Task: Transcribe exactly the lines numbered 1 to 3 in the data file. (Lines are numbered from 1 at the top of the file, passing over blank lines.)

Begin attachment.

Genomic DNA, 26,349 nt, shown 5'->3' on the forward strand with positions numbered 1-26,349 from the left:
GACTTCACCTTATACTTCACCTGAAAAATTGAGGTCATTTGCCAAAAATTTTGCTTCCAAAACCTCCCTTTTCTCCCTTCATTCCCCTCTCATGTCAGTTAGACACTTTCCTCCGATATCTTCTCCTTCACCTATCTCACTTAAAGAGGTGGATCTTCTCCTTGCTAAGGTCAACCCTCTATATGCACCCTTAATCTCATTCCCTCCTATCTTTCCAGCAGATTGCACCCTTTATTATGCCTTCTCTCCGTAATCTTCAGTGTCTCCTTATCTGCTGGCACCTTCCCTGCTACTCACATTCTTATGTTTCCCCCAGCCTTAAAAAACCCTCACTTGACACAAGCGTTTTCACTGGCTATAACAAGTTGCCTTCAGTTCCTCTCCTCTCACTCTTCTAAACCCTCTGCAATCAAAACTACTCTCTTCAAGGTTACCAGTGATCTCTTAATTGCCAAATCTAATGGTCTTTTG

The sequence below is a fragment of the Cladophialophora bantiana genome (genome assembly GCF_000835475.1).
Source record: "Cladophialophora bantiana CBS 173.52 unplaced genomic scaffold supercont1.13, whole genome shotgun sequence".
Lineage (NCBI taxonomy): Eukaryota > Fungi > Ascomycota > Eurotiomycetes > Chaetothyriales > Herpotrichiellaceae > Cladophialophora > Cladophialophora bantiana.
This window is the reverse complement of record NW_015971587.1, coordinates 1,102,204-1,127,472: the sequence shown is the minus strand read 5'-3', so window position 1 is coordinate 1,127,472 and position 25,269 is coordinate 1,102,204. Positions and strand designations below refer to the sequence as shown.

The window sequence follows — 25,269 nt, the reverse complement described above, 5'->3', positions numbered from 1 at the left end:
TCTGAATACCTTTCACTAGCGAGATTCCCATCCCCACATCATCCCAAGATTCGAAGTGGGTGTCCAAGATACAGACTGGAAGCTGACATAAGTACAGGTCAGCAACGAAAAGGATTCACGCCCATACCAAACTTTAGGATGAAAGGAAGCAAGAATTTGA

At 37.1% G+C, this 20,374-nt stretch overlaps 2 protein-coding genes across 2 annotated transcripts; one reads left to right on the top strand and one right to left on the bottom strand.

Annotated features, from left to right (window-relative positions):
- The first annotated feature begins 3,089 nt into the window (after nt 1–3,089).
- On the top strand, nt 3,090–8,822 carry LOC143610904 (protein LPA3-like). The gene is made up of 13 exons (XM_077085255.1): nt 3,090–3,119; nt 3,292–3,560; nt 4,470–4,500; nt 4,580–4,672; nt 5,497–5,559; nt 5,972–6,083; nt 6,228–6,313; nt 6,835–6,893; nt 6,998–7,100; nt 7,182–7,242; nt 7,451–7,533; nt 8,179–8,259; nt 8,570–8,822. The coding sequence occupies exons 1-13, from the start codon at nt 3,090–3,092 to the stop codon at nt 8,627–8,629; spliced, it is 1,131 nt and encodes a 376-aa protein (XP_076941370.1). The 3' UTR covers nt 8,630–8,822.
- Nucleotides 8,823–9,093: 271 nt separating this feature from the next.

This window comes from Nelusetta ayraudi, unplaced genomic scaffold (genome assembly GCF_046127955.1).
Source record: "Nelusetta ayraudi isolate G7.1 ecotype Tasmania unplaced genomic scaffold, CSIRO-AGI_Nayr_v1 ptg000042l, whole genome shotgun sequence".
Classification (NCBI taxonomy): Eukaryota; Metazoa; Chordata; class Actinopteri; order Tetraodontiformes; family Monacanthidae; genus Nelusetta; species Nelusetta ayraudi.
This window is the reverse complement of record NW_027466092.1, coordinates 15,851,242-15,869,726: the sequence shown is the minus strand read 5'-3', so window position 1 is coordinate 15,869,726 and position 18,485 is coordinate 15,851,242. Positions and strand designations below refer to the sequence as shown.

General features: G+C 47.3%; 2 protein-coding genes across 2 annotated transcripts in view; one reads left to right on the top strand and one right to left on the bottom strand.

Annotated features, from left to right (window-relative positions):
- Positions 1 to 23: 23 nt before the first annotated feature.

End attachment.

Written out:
Genomic DNA, 26,349 nt, shown 5'->3' on the forward strand with positions numbered 1-26,349 from the left:
GACTTCACCTTATACTTCACCTGAAAAATTGAGGTCATTTGCCAAAAATTTTGCTTCCAAAACCTCCCTTTTCTCCCTTCATTCCCCTCTCATGTCAGTTAGACACTTTCCTCCGATATCTTCTCCTTCACCTATCTCACTTAAAGAGGTGGATCTTCTCCTTGCTAAGGTCAACCCTCTATATGCACCCTTAATCTCATTCCCTCCTATCTTTCCAGCAGATTGCACCCTTTATTATGCCTTCTCTCCGTAATCTTCAGTGTCTCCTTATCTGCTGGCACCTTCCCTGCTACTCACATTCTTATGTTTCCCCCAGCCTTAAAAAACCCTCACTTGACACAAGCGTTTTCACTGGCTATAACAAGTTGCCTTCAGTTCCTCTCCTCTCACTCTTCTAAACCCTCTGCAATCAAAACTACTCTCTTCAAGGTTACCAGTGATCTCTTAATTGCCAAATCTAATGGTCTTTTG

The sequence below is a fragment of the Cladophialophora bantiana genome (genome assembly GCF_000835475.1).